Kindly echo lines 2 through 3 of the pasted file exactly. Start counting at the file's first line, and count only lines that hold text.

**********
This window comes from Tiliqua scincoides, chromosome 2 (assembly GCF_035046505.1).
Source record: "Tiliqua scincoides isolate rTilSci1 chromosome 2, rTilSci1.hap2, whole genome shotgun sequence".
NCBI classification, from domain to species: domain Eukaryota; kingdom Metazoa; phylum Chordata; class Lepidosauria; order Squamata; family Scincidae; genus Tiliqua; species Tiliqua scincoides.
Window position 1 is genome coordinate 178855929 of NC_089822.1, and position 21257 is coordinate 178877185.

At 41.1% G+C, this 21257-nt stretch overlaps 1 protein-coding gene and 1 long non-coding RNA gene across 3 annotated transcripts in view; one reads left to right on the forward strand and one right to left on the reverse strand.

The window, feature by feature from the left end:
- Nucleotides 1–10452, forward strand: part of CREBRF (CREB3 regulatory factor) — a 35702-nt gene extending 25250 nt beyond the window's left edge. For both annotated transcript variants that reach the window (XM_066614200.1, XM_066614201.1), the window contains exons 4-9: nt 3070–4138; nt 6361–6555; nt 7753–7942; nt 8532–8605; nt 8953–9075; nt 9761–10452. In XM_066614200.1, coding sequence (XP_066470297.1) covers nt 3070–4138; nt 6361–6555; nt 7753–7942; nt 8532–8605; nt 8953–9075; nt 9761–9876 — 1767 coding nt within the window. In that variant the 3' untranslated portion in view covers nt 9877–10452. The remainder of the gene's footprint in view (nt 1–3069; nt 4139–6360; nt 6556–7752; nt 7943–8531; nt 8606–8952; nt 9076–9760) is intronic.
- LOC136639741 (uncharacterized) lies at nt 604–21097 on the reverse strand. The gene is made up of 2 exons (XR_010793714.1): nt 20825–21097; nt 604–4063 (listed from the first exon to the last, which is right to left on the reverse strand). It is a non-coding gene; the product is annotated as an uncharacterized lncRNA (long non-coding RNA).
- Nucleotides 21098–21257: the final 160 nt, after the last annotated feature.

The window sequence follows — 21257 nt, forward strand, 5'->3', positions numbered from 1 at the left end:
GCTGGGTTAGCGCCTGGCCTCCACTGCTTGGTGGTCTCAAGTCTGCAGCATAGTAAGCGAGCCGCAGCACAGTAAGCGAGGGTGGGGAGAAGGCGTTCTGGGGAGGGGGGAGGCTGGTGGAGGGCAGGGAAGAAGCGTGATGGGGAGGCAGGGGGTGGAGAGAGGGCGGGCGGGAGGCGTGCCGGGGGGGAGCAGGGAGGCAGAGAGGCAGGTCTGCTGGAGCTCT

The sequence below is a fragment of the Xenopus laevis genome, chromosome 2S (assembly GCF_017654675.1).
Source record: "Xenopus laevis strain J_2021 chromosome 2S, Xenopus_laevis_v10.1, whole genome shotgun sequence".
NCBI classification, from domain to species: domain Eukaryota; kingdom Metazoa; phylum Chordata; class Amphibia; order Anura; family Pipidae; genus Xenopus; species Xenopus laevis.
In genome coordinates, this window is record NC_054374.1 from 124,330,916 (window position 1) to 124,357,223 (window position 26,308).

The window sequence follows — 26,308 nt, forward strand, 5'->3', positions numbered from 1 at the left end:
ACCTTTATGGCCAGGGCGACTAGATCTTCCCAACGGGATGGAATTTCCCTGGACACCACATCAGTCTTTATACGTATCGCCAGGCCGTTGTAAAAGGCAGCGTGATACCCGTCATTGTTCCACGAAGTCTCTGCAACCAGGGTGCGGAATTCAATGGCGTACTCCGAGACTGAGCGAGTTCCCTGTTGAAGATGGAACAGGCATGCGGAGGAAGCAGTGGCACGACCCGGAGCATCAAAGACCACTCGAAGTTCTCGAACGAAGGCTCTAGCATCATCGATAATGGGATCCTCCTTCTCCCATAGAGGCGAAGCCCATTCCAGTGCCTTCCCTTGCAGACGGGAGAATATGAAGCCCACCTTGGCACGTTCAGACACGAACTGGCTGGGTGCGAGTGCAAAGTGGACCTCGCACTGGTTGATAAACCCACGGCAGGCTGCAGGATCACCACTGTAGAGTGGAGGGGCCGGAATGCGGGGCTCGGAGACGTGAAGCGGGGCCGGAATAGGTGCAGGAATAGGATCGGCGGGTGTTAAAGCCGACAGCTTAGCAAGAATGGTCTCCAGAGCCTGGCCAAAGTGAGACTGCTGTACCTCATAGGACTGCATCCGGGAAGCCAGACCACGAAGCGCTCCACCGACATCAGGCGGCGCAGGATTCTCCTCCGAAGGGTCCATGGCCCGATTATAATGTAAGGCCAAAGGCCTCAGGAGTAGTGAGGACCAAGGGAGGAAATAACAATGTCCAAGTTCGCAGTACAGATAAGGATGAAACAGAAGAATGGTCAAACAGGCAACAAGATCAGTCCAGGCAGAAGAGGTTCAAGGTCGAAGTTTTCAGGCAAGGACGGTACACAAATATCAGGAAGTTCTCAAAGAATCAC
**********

Source record: "Tiliqua scincoides isolate rTilSci1 chromosome 2, rTilSci1.hap2, whole genome shotgun sequence".
NCBI classification, from domain to species: domain Eukaryota; kingdom Metazoa; phylum Chordata; class Lepidosauria; order Squamata; family Scincidae; genus Tiliqua; species Tiliqua scincoides.